Anyone who has watched a few K-dramas knows that the poor guy/girl struggles and makes it big narrative is pretty popular. Sometimes they do some bad things along the way, but there’s always redemption at the end. A good example of this type of story is this past winter’s Cheongdamdong Alice, which is a tale about a poor girl searching for her own wonderland in Seoul’s elite Gangnam neighborhood. She almost sells her soul to get rich, gets caught and still manages to redeem herself.
While Alice was a great meditation on upward mobility, I am admittedly slightly bored with this particular story line, so I looked at Empire of Gold, yet another tale of a poor person trying to get out of Seoul’s slums, with skepticism. But it does seem to be notably different from other dramas: eight episodes in, the show seems to have no heroes. This is good news. The show is quite unexpectedly excellent. The plot is compelling, the pacing is satisfying, and the dialogue is at times clever and insightful (when it’s not unnecessarily and unfortunately anti-Semitic, that is). Despite dramatic oversimplifications, it’s not difficult to imagine that these characters are real people making real decisions about how to get what they want out of the world. From a commercial stand point, it was a deft move on the part of SBS to reunite The Chaser’s writer Park Kyung-soo with director Jo Nam-kook and cast members from that award winning series Son Hyun-joo, and Jang Shin-yeong.
Ko Soo stars as the handsome and charming Jang Tae-joo, a once promising law student who tries to save his father’s life by committing attempted murder. As far as moral integrity goes, it’s all downhill from there for Tae-joo, who becomes increasingly obsessed with moving up in the world by any means necessary. Really, any means. Tae-joo’s friends and foes frequently go back and forth between those two roles and are almost always members of the Choi family, the scions of a powerful construction empire built after the war that parted north and south. Infighting over control of the family business ensures that a Choi always has utility for Tae-joo, and Tae-joo always has a new hustle to work on when his other ones fail. Conspiracies abound and friends are almost always more like tenuous allies than anything else.
Within three episodes, it’s very clear that there is no such thing as a good guy in this drama. What drives the story here is not the question of redemption, at least not yet, so much as the question of how morally decrepit the characters are willing to be. There are only bad people and people willing to stand by and help bad people for the sake of love and/or money. This could get old quickly, but two things hold the show together: fine acting and well-written characters who are able to draw sympathy, despite their moral failings. No one in the drama is simply mean because they were born that way, at least not so far. There is always a reasonably powerful story about how they got to be that way. These stories could merely be tired old tropes, but the actors deliver them with such feeling that they manage to elicit sympathy from the viewer despite their flaws.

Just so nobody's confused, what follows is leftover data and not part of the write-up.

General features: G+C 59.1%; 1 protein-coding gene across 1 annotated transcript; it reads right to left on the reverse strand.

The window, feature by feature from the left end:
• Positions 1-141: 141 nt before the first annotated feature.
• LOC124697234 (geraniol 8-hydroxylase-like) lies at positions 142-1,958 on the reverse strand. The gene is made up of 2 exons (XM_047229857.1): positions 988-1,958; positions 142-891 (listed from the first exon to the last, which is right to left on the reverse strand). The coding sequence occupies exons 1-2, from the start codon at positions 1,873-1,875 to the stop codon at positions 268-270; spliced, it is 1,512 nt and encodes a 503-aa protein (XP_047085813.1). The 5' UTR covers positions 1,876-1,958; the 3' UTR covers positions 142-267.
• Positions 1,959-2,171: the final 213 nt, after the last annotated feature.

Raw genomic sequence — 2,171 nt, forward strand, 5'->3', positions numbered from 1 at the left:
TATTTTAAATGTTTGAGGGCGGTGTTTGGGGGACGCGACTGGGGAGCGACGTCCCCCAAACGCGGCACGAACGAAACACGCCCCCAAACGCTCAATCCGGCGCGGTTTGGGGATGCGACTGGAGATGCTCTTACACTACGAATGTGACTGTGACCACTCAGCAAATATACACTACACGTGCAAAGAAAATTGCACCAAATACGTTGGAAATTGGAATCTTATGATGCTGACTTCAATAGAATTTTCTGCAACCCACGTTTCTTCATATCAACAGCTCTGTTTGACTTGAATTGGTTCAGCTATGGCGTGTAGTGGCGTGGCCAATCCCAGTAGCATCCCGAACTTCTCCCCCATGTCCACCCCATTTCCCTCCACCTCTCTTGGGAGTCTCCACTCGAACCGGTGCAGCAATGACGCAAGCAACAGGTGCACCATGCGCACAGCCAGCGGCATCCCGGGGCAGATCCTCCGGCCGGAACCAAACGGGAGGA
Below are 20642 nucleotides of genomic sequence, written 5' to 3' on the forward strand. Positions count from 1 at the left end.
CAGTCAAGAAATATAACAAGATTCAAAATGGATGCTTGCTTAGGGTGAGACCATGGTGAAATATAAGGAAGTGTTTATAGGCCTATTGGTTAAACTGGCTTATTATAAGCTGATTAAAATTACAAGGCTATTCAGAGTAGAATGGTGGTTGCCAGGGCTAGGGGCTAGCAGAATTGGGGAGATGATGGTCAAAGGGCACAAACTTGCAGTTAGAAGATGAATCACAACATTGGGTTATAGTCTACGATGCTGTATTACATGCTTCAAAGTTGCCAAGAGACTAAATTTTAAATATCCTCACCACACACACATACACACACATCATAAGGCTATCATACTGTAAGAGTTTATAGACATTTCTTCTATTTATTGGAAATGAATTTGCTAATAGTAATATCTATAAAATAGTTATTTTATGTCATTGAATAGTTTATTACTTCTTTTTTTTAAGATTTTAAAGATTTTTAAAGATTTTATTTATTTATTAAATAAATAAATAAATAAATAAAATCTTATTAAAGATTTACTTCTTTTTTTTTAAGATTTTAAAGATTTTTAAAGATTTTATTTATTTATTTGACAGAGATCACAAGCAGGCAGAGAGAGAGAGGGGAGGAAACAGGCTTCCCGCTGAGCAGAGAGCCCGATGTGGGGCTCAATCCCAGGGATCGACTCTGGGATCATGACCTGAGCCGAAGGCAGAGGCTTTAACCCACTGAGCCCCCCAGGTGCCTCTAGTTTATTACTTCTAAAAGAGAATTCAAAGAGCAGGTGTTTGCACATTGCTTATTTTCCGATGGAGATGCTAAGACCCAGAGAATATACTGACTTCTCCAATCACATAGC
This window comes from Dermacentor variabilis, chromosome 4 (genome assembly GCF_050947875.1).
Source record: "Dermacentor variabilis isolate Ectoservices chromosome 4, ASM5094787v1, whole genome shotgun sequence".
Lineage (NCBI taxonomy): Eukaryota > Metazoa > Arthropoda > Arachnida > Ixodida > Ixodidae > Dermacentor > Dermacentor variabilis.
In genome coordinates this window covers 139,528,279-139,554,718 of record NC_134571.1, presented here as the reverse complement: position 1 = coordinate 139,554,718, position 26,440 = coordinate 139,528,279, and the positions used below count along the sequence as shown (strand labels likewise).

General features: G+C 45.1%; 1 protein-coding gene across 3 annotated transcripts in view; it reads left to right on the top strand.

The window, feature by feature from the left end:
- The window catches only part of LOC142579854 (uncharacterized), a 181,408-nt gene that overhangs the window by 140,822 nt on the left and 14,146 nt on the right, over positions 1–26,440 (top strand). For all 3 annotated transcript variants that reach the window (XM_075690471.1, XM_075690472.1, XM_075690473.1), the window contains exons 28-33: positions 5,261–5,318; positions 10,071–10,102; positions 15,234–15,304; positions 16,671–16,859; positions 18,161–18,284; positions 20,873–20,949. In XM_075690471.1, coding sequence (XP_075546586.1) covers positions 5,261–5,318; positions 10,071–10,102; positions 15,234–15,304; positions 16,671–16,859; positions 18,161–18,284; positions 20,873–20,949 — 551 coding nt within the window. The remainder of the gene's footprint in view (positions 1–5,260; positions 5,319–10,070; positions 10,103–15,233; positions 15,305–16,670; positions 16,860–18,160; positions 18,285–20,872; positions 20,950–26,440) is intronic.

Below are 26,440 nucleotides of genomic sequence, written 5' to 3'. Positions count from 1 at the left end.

In addition, all of these bad people are endowed with the human capacity for love, and we see them respond as they lose people they love even as their drive to succeed leads them to make choices that may cause them to lose even more. Son Hyun-joo is compelling as Choi Min-jae, whose father was cut out of his fair share of the empire and whose life has been shaped by trying to bite off more than that half in response. He’s an evil business man who is responsible for countless deaths in the name of creating more and more wealth for the family business; but when news arrives that his first wife has died of a broken heart, I teared up watching him cry.
There have been other surprises. Jang Shin-yeong’s turn as Yoon Seol-hee has been surprisingly attractive. In the first few episodes, Seol-hee comes off as an unlikable leech, but as the series goes on, she’s increasingly easy to have some affection for. We start to root for her and for her love of Tae-joo. Jang developed a wonderfully consistent and likable speech pattern for Seol-hee that makes the character charming for the viewer, even when she is doing the worst things. But, we know from the first few minutes of episode 1 that the love and charm isn’t really going to pay off for Seol-hee, and that makes watching her evolution into a likable character particularly fascinating. It’s hard not to feel a mixture of pity and interest as she develops into a multidimensional, emotive being whose moral transgressions will come back to bite her.
The end of episode eight left us on a cliffhanger: will a conspiracy be discovered before someone dies? Will we find out next time or will we have to wait again? Of course, I want to know what happens next. But what I’m most interested in is the equilibrium Tae-joo and Min-jae seem to have found with one another. Superficially, they are an unlikely pair, especially given that by episode 8, each one has screwed the other over a couple of times. But, in many ways, each seems like the twin brother that the other never had. There’s a lot of depth to be carved out there, and the writing so far makes me think that writer Park Kyung-soo plans to investigate its darker crevices, for better or for worse. I’ll be watching to find out which one it is, and I recommend that you do the same.